Ancient History


An artistic rendering of the Museum of the Bible. Image: Museum of the Bible.

A new museum dedicated to the best-selling book of all time will open next month in Washington, D.C.—just three blocks from the U.S. Capitol. The Museum of the Bible is large and impressive. With a total square footage of 430,000, the museum boasts six floors, including part of a recreated first-century C.E. Jewish village, a ballroom, a performing arts hall, a [...]
Fri, Oct 20, 2017
Source: Biblical Archeology Daily

Amrit's Phoenician temple in modern Syria dates to the sixth–fourth centuries B.C.E.—when the Persians controlled the region. The temple's elevated cella in the middle of its court and surrounding colonnade are still standing. Photo: Jerzy Strzelecki/CC-by-SA-3.0.

Who were the Phoenicians?

Where did they come from? Where did they live? With whom did they trade?

Ephraim Stern addresses these questions—and much more—in his article “Phoenicia and Its Special Relationship with Israel,” published in the November/December 2017 [...]

Fri, Oct 20, 2017
Source: Ancient Cultures

This ancient clay tablet was acquired along with other Babylonian antiquities in 2011 by the Sulaymaniyah Museum in Iraq. Researchers discovered that the tablet contained passages from the Gilgamesh Epic. Photo: “Tablet V of the Epic of Gligamesh” by Osama Shukir Muhammed Amin FRCP (Glasg). Licensed under CC BY-SA 4.0 via Commons.

Tablet V of the ancient Mesopotamian Gilgamesh Epic tells the story of the heroes Gilgamesh and Enkidu as they combat Humbaba, the monstrous [...]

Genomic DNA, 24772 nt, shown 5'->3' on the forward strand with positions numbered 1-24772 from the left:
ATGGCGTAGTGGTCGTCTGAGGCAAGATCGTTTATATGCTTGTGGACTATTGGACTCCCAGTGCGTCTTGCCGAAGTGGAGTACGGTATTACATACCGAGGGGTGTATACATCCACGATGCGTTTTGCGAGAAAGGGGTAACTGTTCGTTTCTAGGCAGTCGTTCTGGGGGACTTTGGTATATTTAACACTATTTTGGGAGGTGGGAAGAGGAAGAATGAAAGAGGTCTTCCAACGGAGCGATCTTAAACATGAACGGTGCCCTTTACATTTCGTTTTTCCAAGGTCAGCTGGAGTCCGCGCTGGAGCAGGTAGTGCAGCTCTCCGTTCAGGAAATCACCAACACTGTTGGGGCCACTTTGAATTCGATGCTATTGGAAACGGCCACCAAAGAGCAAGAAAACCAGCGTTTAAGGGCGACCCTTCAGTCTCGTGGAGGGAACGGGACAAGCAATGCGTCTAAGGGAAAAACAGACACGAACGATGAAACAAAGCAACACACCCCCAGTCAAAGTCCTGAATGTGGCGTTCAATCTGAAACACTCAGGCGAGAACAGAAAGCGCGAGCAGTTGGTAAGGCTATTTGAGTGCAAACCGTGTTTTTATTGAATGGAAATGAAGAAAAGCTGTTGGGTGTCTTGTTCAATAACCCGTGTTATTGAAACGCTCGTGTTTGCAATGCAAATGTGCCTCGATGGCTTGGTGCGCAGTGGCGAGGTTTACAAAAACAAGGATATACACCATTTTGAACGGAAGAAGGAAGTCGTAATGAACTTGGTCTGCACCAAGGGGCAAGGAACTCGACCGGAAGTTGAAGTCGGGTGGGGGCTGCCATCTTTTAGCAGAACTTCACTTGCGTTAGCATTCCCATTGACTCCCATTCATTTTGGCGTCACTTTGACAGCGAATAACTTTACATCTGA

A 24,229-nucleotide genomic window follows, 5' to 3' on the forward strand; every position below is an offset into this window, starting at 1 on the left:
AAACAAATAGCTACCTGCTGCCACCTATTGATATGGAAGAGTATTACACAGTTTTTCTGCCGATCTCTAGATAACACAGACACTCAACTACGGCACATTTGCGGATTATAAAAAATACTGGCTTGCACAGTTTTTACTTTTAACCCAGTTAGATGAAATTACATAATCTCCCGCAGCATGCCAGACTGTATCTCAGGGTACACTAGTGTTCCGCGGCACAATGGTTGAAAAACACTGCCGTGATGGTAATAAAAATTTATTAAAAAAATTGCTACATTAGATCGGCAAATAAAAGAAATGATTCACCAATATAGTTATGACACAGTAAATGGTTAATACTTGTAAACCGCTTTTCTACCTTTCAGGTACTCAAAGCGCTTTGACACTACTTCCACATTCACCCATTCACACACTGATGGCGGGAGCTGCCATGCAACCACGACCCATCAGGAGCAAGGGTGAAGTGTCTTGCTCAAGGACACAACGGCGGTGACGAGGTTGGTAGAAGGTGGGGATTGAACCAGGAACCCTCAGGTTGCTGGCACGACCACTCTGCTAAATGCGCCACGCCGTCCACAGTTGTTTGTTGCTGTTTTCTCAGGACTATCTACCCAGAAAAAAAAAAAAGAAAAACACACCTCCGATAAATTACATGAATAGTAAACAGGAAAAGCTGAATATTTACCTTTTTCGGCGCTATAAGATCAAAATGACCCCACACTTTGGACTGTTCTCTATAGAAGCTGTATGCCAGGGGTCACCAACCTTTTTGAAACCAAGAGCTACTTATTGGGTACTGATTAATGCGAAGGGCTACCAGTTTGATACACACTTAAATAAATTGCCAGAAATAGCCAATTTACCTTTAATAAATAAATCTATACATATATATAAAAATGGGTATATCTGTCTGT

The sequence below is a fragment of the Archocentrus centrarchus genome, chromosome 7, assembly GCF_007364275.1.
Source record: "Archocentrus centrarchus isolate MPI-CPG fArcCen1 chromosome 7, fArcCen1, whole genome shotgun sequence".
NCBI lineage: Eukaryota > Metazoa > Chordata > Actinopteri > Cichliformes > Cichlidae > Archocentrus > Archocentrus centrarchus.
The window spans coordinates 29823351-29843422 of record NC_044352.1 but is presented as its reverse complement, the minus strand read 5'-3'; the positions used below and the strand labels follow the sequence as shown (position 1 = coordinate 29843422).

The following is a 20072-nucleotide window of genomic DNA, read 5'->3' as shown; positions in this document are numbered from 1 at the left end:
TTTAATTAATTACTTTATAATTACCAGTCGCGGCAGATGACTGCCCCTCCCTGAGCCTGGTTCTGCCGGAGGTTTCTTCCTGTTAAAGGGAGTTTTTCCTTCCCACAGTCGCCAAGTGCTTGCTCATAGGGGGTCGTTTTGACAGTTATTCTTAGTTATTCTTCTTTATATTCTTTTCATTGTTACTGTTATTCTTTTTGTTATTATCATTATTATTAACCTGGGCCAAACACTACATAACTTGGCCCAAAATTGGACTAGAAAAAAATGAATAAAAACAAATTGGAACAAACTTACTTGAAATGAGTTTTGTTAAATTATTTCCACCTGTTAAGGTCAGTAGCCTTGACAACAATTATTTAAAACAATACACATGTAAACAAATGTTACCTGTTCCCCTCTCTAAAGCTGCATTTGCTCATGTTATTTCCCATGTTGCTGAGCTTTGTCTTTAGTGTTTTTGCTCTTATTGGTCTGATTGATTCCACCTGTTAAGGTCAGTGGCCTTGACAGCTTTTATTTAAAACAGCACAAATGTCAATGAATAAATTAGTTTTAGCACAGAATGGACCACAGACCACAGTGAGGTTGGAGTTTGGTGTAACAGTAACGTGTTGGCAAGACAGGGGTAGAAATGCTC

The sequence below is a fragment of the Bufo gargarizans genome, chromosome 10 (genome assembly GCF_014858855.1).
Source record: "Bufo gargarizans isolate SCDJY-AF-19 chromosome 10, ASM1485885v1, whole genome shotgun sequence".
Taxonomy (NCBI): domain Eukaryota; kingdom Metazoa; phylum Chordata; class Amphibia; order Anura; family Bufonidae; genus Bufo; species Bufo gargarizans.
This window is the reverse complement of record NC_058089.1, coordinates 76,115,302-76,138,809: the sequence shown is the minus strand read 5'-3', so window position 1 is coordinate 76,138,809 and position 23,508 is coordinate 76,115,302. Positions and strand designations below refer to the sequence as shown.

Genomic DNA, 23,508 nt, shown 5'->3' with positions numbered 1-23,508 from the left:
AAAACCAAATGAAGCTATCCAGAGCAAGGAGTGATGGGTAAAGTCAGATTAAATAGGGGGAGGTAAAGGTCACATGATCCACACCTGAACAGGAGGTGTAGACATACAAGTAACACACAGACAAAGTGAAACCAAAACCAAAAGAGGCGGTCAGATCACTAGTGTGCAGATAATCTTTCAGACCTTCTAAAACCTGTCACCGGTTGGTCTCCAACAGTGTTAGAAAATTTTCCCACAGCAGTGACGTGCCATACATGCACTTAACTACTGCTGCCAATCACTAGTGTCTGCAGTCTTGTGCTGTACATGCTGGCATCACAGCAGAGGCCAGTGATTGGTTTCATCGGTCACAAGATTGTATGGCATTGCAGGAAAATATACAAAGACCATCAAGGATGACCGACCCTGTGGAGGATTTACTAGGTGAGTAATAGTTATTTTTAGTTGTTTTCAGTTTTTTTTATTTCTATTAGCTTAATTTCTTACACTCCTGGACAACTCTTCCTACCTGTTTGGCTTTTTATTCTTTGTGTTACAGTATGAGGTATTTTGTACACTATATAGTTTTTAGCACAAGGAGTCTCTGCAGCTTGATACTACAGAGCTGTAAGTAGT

Thu, Oct 19, 2017
Source: Ancient Cultures

The Jerusalem highlands surrounding the excavation site of the Canaanite cemetery. Photo: Shua Kisilevitz.

Sealed tombs are like windows into the past that provide archaeologists a well-preserved snapshot of the lives of ancient peoples. A 2014 excavation near the Jerusalem Biblical Zoo has given archaeologists intriguing insight into burial practices with the discovery of a 4,000-year-old Canaanite shaft tomb containing, among other grave goods, the remains of at least nine decapitated toads.

The Jerusalem tomb discovery, [...]

Wed, Oct 18, 2017
Source: Ancient Cultures

Archaeologist Micka Ullman stands in the large entrance hall of the Te'omim Cave in the Jerusalem hills. Photo: Courtesy of Boaz Zissu.

During the Bar-Kokhba Revolt (132–136 C.E.), Jewish rebels sought refuge from the Roman army in secret hideouts throughout Judea. One such hideout was the Te'omim Cave, a massive cave complex in the Jerusalem hills west of the city. There, within the innermost chambers of the cave, archaeologists discovered three hoards of [...]
Mon, Oct 16, 2017
Source: Biblical Archeology Daily

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